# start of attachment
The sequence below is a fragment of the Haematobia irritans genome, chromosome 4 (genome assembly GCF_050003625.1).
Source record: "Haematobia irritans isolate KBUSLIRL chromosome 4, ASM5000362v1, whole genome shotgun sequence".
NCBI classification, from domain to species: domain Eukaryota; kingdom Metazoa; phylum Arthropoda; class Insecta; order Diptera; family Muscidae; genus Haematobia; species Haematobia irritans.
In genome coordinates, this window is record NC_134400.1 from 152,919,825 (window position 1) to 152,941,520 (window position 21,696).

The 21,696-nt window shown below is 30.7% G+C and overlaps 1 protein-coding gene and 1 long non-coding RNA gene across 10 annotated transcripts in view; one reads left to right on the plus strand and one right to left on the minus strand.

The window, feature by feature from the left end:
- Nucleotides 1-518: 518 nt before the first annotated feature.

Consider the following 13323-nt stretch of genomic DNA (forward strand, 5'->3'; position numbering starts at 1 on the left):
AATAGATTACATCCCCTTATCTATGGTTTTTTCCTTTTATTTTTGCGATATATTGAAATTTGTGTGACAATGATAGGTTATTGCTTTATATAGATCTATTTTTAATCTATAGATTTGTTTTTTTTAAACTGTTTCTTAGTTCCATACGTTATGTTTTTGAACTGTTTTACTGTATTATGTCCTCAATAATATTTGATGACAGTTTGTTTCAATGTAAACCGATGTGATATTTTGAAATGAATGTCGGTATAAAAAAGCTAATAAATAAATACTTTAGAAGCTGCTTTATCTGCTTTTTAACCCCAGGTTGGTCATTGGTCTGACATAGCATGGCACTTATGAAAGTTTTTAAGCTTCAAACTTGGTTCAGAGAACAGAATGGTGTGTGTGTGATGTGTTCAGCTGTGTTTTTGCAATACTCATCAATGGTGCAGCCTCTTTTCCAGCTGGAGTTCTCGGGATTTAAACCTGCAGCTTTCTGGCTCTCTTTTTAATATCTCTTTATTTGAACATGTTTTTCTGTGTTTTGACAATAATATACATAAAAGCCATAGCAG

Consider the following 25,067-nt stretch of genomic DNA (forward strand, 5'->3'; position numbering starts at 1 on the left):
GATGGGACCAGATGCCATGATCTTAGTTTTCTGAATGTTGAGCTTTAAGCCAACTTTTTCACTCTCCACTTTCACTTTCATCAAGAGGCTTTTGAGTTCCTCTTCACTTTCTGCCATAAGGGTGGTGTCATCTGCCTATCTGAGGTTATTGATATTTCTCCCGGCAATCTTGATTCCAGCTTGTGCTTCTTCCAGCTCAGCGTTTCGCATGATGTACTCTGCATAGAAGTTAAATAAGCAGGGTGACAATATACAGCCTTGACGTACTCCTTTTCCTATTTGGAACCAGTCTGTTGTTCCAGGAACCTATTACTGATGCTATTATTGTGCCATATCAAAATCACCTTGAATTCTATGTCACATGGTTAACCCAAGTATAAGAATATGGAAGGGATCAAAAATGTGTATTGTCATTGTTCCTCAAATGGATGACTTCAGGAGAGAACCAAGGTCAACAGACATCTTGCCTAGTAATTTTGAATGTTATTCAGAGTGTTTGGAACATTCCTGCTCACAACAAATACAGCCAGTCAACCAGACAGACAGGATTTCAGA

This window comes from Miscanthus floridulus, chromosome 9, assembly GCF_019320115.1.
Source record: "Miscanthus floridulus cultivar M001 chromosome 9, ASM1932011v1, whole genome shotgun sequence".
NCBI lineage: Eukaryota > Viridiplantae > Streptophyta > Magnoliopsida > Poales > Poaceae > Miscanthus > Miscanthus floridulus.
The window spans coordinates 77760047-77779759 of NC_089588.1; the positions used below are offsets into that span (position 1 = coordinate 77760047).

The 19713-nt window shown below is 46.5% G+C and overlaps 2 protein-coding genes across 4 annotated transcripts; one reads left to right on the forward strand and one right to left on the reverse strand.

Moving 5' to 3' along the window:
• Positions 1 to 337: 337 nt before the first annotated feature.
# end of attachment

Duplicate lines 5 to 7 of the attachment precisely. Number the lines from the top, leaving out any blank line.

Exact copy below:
The 21,696-nt window shown below is 30.7% G+C and overlaps 1 protein-coding gene and 1 long non-coding RNA gene across 10 annotated transcripts in view; one reads left to right on the plus strand and one right to left on the minus strand.

The window, feature by feature from the left end:
- Nucleotides 1-518: 518 nt before the first annotated feature.